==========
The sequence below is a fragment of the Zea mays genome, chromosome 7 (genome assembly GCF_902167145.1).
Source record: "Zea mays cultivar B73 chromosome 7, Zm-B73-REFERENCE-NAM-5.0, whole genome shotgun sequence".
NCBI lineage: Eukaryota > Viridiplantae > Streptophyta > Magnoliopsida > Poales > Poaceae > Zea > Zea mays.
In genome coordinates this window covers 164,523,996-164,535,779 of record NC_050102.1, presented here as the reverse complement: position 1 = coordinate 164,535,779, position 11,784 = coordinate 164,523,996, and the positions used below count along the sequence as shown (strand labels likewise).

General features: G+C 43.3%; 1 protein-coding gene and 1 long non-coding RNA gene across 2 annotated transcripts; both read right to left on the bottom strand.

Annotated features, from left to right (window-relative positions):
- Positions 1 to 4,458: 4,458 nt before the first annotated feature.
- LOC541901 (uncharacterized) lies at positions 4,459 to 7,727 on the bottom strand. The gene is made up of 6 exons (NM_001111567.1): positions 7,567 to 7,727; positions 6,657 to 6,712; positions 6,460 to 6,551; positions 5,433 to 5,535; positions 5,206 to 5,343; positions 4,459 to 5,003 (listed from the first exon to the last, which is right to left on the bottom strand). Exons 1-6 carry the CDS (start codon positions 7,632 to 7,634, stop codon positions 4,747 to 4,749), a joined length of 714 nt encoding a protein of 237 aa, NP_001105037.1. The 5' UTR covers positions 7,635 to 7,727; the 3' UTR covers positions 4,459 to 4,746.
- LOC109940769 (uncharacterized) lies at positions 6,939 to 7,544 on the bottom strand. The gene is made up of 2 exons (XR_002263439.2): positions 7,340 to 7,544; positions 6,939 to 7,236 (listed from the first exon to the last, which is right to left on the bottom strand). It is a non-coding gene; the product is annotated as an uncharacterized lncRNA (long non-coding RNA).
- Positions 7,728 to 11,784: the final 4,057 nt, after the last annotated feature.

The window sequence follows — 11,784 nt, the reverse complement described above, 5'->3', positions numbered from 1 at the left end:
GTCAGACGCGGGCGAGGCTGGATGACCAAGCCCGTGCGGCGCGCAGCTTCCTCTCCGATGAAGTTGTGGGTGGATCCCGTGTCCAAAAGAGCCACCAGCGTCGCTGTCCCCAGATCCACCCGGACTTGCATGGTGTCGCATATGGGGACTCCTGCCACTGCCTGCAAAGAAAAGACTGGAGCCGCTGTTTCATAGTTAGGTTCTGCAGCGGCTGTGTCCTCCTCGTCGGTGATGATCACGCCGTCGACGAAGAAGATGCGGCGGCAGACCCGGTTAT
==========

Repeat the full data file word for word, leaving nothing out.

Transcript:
The sequence below is a fragment of the Zea mays genome, chromosome 7 (genome assembly GCF_902167145.1).
Source record: "Zea mays cultivar B73 chromosome 7, Zm-B73-REFERENCE-NAM-5.0, whole genome shotgun sequence".
NCBI lineage: Eukaryota > Viridiplantae > Streptophyta > Magnoliopsida > Poales > Poaceae > Zea > Zea mays.
In genome coordinates this window covers 164,523,996-164,535,779 of record NC_050102.1, presented here as the reverse complement: position 1 = coordinate 164,535,779, position 11,784 = coordinate 164,523,996, and the positions used below count along the sequence as shown (strand labels likewise).

General features: G+C 43.3%; 1 protein-coding gene and 1 long non-coding RNA gene across 2 annotated transcripts; both read right to left on the bottom strand.

Annotated features, from left to right (window-relative positions):
- Positions 1 to 4,458: 4,458 nt before the first annotated feature.
- LOC541901 (uncharacterized) lies at positions 4,459 to 7,727 on the bottom strand. The gene is made up of 6 exons (NM_001111567.1): positions 7,567 to 7,727; positions 6,657 to 6,712; positions 6,460 to 6,551; positions 5,433 to 5,535; positions 5,206 to 5,343; positions 4,459 to 5,003 (listed from the first exon to the last, which is right to left on the bottom strand). Exons 1-6 carry the CDS (start codon positions 7,632 to 7,634, stop codon positions 4,747 to 4,749), a joined length of 714 nt encoding a protein of 237 aa, NP_001105037.1. The 5' UTR covers positions 7,635 to 7,727; the 3' UTR covers positions 4,459 to 4,746.
- LOC109940769 (uncharacterized) lies at positions 6,939 to 7,544 on the bottom strand. The gene is made up of 2 exons (XR_002263439.2): positions 7,340 to 7,544; positions 6,939 to 7,236 (listed from the first exon to the last, which is right to left on the bottom strand). It is a non-coding gene; the product is annotated as an uncharacterized lncRNA (long non-coding RNA).
- Positions 7,728 to 11,784: the final 4,057 nt, after the last annotated feature.

The window sequence follows — 11,784 nt, the reverse complement described above, 5'->3', positions numbered from 1 at the left end:
GTCAGACGCGGGCGAGGCTGGATGACCAAGCCCGTGCGGCGCGCAGCTTCCTCTCCGATGAAGTTGTGGGTGGATCCCGTGTCCAAAAGAGCCACCAGCGTCGCTGTCCCCAGATCCACCCGGACTTGCATGGTGTCGCATATGGGGACTCCTGCCACTGCCTGCAAAGAAAAGACTGGAGCCGCTGTTTCATAGTTAGGTTCTGCAGCGGCTGTGTCCTCCTCGTCGGTGATGATCACGCCGTCGACGAAGAAGATGCGGCGGCAGACCCGGTTAT